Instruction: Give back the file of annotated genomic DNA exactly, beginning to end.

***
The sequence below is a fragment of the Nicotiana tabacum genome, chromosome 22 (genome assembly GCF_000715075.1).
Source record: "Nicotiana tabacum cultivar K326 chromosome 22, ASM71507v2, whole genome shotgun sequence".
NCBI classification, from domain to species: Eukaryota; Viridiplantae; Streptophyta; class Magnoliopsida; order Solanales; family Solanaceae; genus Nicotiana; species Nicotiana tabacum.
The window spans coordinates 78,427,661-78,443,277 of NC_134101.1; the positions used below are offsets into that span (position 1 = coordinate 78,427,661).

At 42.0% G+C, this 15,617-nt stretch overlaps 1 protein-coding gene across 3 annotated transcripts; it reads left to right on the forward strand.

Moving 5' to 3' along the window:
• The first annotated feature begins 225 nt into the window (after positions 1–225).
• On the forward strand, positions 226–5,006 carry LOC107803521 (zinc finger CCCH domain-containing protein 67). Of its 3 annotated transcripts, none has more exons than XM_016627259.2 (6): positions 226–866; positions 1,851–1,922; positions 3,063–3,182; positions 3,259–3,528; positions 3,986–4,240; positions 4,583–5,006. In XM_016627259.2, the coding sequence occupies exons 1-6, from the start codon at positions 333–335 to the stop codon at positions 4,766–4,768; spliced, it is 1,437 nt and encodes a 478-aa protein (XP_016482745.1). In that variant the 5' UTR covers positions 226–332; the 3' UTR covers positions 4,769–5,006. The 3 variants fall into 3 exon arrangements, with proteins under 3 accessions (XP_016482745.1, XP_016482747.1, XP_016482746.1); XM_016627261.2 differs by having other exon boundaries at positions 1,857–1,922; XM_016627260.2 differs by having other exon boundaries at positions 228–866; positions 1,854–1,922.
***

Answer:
The sequence below is a fragment of the Nicotiana tabacum genome, chromosome 22 (genome assembly GCF_000715075.1).
Source record: "Nicotiana tabacum cultivar K326 chromosome 22, ASM71507v2, whole genome shotgun sequence".
NCBI classification, from domain to species: Eukaryota; Viridiplantae; Streptophyta; class Magnoliopsida; order Solanales; family Solanaceae; genus Nicotiana; species Nicotiana tabacum.
The window spans coordinates 78,427,661-78,443,277 of NC_134101.1; the positions used below are offsets into that span (position 1 = coordinate 78,427,661).

At 42.0% G+C, this 15,617-nt stretch overlaps 1 protein-coding gene across 3 annotated transcripts; it reads left to right on the forward strand.

Moving 5' to 3' along the window:
• The first annotated feature begins 225 nt into the window (after positions 1–225).
• On the forward strand, positions 226–5,006 carry LOC107803521 (zinc finger CCCH domain-containing protein 67). Of its 3 annotated transcripts, none has more exons than XM_016627259.2 (6): positions 226–866; positions 1,851–1,922; positions 3,063–3,182; positions 3,259–3,528; positions 3,986–4,240; positions 4,583–5,006. In XM_016627259.2, the coding sequence occupies exons 1-6, from the start codon at positions 333–335 to the stop codon at positions 4,766–4,768; spliced, it is 1,437 nt and encodes a 478-aa protein (XP_016482745.1). In that variant the 5' UTR covers positions 226–332; the 3' UTR covers positions 4,769–5,006. The 3 variants fall into 3 exon arrangements, with proteins under 3 accessions (XP_016482745.1, XP_016482747.1, XP_016482746.1); XM_016627261.2 differs by having other exon boundaries at positions 1,857–1,922; XM_016627260.2 differs by having other exon boundaries at positions 228–866; positions 1,854–1,922.